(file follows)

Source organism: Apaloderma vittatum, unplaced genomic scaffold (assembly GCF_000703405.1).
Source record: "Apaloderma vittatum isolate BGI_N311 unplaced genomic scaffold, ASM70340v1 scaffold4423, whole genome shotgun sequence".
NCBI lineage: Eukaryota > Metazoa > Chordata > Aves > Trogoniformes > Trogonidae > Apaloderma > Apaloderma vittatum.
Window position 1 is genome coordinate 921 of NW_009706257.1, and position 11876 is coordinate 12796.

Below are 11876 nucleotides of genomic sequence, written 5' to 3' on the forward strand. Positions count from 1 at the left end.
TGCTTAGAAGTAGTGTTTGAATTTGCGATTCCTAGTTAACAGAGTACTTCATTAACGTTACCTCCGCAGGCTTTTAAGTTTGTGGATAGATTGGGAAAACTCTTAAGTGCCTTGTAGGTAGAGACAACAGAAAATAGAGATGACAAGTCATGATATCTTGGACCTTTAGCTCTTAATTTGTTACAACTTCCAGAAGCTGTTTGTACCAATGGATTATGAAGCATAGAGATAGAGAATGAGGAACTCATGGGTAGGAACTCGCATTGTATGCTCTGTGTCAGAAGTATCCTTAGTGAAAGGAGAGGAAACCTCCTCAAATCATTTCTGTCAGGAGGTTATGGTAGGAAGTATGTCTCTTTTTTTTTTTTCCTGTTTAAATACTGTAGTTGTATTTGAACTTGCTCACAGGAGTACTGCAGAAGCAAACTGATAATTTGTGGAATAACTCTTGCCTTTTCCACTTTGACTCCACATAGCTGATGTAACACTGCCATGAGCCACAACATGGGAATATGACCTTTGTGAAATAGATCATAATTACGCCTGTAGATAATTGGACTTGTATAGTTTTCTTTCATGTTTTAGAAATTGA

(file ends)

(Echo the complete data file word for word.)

Source organism: Apaloderma vittatum, unplaced genomic scaffold (assembly GCF_000703405.1).
Source record: "Apaloderma vittatum isolate BGI_N311 unplaced genomic scaffold, ASM70340v1 scaffold4423, whole genome shotgun sequence".
NCBI lineage: Eukaryota > Metazoa > Chordata > Aves > Trogoniformes > Trogonidae > Apaloderma > Apaloderma vittatum.
Window position 1 is genome coordinate 921 of NW_009706257.1, and position 11876 is coordinate 12796.

Below are 11876 nucleotides of genomic sequence, written 5' to 3' on the forward strand. Positions count from 1 at the left end.
TGCTTAGAAGTAGTGTTTGAATTTGCGATTCCTAGTTAACAGAGTACTTCATTAACGTTACCTCCGCAGGCTTTTAAGTTTGTGGATAGATTGGGAAAACTCTTAAGTGCCTTGTAGGTAGAGACAACAGAAAATAGAGATGACAAGTCATGATATCTTGGACCTTTAGCTCTTAATTTGTTACAACTTCCAGAAGCTGTTTGTACCAATGGATTATGAAGCATAGAGATAGAGAATGAGGAACTCATGGGTAGGAACTCGCATTGTATGCTCTGTGTCAGAAGTATCCTTAGTGAAAGGAGAGGAAACCTCCTCAAATCATTTCTGTCAGGAGGTTATGGTAGGAAGTATGTCTCTTTTTTTTTTTTCCTGTTTAAATACTGTAGTTGTATTTGAACTTGCTCACAGGAGTACTGCAGAAGCAAACTGATAATTTGTGGAATAACTCTTGCCTTTTCCACTTTGACTCCACATAGCTGATGTAACACTGCCATGAGCCACAACATGGGAATATGACCTTTGTGAAATAGATCATAATTACGCCTGTAGATAATTGGACTTGTATAGTTTTCTTTCATGTTTTAGAAATTGA